Throughout June, we are highlighting the topic of hidden homelessness in our community. We have talked about those living out of their vehicles, couch surfing, and motel living, but there are many more ways that individuals experience hidden homelessness in our community. Today, we want to explore some of these less visible forms of hidden homelessness that we often encounter in our guests’ experiences before coming to the shelter.

Abandoned Buildings:
Some individuals find shelter in vacant or derelict structures. While this might provide temporary protection from the elements, it often comes with significant safety risks and legal implications. This is not a safe or sustainable option for those experiencing hidden homelessness, especially as the weather in our area can be extreme. Abandoned buildings often are not weathertight and do not have electricity or running water, making the building unsafe to inhabit.

Hidden Outdoor Locations:
We commonly hear of guests setting up tents or makeshift shelters in secluded areas like forests, parks, or under bridges before seeking assistance with Nest. These locations offer privacy but lack basic amenities and safety. This form of extreme camping can be incredibly dangerous, as individuals are living out in the elements for long periods of time without the comforts of a modern-day campsite. There is a lack of clean water and the ability to cook and store food, among many other dangers that this way of living brings.

When multiple families or individuals squeeze into a space designed for fewer people, it’s a form of hidden homelessness. This situation can lead to stress, health issues, and instability. What might look like a way to spread out housing costs can often lead to housing insecurity and hidden homelessness.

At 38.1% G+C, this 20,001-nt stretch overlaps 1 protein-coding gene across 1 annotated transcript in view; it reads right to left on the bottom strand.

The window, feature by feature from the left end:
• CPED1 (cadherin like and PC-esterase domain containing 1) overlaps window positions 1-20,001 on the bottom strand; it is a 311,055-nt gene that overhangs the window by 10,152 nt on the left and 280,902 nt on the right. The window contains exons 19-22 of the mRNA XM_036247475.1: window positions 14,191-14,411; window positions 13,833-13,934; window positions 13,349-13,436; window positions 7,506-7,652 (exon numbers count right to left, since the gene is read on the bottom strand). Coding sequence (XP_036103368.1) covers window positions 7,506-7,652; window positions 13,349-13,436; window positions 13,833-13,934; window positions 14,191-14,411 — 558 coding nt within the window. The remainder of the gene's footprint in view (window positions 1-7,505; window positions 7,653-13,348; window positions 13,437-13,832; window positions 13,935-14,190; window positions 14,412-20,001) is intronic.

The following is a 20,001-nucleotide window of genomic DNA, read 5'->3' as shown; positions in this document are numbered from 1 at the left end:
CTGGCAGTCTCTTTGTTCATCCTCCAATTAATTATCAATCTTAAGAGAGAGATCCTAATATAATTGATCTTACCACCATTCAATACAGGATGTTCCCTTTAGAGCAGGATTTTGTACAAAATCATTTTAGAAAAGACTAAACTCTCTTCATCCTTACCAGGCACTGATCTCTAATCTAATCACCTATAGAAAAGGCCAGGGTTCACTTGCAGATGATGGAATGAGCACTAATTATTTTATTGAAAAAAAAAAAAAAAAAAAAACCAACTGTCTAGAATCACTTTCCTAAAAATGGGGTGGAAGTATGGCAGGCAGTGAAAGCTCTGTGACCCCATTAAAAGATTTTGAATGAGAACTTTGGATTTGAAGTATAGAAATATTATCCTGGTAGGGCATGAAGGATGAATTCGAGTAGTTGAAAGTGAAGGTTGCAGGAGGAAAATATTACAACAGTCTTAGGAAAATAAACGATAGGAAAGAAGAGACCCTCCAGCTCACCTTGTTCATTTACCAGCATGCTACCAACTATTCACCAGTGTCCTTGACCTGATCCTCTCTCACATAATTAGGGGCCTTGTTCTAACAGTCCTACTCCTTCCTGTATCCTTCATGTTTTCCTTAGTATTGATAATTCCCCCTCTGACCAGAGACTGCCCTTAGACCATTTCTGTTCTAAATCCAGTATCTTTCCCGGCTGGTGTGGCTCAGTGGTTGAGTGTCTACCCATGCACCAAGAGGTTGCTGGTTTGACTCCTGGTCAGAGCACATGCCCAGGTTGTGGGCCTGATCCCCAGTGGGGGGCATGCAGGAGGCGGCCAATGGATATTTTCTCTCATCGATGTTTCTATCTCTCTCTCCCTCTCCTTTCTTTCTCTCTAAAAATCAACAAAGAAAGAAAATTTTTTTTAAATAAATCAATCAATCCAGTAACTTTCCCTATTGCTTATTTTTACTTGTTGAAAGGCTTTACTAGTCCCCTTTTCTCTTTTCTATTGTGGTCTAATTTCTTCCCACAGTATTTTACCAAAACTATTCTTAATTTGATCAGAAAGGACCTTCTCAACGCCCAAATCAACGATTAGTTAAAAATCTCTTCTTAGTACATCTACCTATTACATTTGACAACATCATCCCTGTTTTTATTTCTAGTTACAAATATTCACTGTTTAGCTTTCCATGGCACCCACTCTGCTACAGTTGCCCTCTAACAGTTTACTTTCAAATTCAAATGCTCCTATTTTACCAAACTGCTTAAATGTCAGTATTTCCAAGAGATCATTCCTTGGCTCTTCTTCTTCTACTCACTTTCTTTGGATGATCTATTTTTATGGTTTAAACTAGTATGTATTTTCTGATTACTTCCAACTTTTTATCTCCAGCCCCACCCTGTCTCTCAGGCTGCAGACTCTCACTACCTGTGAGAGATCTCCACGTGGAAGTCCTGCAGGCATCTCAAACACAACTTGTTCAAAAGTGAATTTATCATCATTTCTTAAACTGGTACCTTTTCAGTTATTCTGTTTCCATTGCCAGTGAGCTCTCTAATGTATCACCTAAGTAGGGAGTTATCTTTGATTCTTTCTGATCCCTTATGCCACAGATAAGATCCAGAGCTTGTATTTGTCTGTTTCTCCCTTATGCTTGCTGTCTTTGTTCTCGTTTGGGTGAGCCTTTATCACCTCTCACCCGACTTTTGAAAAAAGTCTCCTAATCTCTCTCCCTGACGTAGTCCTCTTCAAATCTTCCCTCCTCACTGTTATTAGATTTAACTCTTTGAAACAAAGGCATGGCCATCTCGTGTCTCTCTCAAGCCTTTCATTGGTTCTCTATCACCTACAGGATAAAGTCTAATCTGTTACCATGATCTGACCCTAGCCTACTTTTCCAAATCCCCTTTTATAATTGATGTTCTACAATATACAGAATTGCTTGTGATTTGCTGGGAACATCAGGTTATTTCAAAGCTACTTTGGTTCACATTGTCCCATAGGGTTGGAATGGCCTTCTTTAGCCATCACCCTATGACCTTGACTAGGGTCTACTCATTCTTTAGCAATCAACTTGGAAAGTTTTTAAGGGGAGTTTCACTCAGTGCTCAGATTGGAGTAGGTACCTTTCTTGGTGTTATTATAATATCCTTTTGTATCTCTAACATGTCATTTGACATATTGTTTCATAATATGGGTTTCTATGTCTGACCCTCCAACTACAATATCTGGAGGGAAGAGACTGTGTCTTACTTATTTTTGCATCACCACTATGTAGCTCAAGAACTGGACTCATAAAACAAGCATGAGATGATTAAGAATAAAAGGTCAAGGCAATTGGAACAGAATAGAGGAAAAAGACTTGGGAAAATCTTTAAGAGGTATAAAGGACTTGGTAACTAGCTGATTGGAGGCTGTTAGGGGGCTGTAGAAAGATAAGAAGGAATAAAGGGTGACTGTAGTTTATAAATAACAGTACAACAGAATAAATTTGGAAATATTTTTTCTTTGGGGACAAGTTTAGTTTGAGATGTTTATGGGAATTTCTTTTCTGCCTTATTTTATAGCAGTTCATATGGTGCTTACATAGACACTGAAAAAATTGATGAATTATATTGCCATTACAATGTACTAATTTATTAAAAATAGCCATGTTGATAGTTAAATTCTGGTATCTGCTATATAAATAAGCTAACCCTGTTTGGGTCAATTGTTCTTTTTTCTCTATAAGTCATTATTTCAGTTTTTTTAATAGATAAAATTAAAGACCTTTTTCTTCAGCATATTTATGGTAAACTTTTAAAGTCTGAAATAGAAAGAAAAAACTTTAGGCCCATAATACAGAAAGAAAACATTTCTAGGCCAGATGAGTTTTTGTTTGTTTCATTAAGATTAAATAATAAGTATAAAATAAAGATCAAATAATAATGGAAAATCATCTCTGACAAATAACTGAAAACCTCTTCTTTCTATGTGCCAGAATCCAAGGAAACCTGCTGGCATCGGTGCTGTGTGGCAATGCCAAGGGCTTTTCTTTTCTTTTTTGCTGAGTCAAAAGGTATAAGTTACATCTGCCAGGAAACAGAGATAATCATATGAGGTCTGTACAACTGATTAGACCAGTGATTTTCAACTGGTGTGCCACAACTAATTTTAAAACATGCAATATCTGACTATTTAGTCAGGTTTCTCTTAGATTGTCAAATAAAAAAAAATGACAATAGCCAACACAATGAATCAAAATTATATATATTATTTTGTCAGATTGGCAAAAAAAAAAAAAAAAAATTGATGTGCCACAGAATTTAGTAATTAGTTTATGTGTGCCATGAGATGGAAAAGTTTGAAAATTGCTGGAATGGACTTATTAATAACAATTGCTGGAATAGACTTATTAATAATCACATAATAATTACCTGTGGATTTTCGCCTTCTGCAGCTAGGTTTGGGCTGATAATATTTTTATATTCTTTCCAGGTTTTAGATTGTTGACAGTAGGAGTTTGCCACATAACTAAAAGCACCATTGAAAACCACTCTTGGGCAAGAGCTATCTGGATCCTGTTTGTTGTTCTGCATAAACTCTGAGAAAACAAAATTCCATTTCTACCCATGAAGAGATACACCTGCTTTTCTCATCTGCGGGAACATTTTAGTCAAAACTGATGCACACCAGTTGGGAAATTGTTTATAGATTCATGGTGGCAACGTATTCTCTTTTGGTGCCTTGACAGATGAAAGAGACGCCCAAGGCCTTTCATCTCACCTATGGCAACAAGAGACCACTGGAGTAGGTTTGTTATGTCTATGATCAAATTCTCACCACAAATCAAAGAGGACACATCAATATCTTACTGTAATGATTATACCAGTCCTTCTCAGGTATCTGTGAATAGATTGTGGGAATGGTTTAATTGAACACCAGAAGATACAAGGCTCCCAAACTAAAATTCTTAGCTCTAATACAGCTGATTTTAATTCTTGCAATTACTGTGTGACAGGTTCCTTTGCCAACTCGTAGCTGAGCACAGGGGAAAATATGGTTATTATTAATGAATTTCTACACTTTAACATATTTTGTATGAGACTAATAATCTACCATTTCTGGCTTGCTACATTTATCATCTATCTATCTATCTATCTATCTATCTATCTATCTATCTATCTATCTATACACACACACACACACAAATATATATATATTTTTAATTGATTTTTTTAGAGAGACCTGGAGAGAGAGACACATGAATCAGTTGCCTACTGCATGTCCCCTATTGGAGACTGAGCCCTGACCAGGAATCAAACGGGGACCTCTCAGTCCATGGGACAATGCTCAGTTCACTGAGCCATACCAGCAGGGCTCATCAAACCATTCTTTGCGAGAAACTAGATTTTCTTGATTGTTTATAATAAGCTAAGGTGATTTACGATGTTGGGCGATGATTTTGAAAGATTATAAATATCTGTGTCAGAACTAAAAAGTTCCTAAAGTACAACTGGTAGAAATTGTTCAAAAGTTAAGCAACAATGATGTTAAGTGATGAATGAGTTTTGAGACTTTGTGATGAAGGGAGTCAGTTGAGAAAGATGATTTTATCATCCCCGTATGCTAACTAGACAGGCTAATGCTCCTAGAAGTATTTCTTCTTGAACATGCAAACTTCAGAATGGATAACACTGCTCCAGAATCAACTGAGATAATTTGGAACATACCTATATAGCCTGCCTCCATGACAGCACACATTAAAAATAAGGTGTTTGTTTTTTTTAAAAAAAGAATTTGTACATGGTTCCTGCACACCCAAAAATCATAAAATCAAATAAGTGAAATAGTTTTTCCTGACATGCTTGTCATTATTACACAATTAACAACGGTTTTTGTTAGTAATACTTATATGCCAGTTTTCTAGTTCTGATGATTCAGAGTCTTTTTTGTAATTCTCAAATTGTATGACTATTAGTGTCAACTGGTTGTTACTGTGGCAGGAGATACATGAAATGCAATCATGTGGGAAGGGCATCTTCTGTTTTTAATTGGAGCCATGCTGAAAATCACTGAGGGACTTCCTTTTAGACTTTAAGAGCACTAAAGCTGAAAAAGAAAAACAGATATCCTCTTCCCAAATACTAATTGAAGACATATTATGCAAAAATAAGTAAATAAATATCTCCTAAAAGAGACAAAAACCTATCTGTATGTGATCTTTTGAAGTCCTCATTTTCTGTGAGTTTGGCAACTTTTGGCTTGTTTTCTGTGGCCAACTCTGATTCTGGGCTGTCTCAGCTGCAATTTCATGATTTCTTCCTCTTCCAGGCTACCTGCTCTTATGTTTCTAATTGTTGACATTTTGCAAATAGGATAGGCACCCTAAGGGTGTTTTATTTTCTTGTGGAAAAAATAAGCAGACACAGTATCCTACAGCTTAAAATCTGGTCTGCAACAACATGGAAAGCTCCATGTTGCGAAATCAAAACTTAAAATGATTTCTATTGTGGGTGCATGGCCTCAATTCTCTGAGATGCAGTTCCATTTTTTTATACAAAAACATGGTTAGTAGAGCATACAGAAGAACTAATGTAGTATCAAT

24-Hour Establishments:
Some individuals without homes spend their nights in places like libraries, laundromats, fast-food restaurants, or stores that are open 24/7. After the pandemic, this has become increasingly difficult for those who rely on these establishments for shelter, as fewer local area establishments are open 24 hours a day.

Storage Units:
In desperate situations, people may turn rented storage spaces into makeshift living quarters despite the lack of proper facilities. While this might seem like a weathertight and temperature-controlled environment in some storage facilities, one thing remains: living out of a storage unit is not permitted. If an occupant is caught living out of their unit, they will be kicked out. This living situation is not sustainable.

Some individuals may secretly stay in their workplaces after hours when they have nowhere else to go. Despite having a job, individuals in this situation may not be able to secure affordable housing, thus leaving them to secretly stay at their place of work after hours. Staying in the workplace after hours as a means of shelter is not only risky for housing but may put one’s job in jeopardy as well.

These situations often fly under the radar of official homelessness statistics, making it challenging to address the full scope of our community’s housing crisis. People in these situations may not consider themselves experiencing hidden homelessness in the traditional sense, but they lack the security and stability of a permanent home. We believe it’s crucial to recognize and address all forms of homelessness. By understanding the diverse ways people experience housing insecurity, we can develop more comprehensive solutions and provide better support to those in need.

We encourage our community members to be aware of these hidden forms of homelessness. If you know someone who might be in one of these situations, please reach out to us or other local resources for support. Together, we can work towards ensuring everyone in our community has access to safe, stable, and affordable housing.

Remember, homelessness doesn’t always look like what we expect. By broadening our understanding, we can create a more compassionate and inclusive approach to addressing housing insecurity in our community.